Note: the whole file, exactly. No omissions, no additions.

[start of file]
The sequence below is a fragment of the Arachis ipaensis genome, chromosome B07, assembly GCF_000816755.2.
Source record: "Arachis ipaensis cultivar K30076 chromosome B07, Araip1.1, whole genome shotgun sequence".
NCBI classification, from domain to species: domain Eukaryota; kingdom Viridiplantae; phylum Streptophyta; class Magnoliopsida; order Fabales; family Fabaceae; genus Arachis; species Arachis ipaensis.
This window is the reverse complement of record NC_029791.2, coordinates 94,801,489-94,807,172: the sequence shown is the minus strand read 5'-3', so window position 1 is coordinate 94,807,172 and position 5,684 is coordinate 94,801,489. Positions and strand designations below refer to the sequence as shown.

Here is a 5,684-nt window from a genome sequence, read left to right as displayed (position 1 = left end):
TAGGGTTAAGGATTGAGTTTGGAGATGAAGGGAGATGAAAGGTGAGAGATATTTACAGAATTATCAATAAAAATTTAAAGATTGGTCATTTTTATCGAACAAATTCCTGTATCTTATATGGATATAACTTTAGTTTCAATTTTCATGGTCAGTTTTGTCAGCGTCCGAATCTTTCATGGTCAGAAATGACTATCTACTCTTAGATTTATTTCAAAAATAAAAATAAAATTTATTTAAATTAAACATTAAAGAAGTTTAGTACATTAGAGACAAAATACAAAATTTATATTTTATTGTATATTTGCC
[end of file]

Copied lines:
The sequence below is a fragment of the Arachis ipaensis genome, chromosome B07, assembly GCF_000816755.2.
Source record: "Arachis ipaensis cultivar K30076 chromosome B07, Araip1.1, whole genome shotgun sequence".
NCBI classification, from domain to species: domain Eukaryota; kingdom Viridiplantae; phylum Streptophyta; class Magnoliopsida; order Fabales; family Fabaceae; genus Arachis; species Arachis ipaensis.
This window is the reverse complement of record NC_029791.2, coordinates 94,801,489-94,807,172: the sequence shown is the minus strand read 5'-3', so window position 1 is coordinate 94,807,172 and position 5,684 is coordinate 94,801,489. Positions and strand designations below refer to the sequence as shown.

Here is a 5,684-nt window from a genome sequence, read left to right as displayed (position 1 = left end):
TAGGGTTAAGGATTGAGTTTGGAGATGAAGGGAGATGAAAGGTGAGAGATATTTACAGAATTATCAATAAAAATTTAAAGATTGGTCATTTTTATCGAACAAATTCCTGTATCTTATATGGATATAACTTTAGTTTCAATTTTCATGGTCAGTTTTGTCAGCGTCCGAATCTTTCATGGTCAGAAATGACTATCTACTCTTAGATTTATTTCAAAAATAAAAATAAAATTTATTTAAATTAAACATTAAAGAAGTTTAGTACATTAGAGACAAAATACAAAATTTATATTTTATTGTATATTTGCC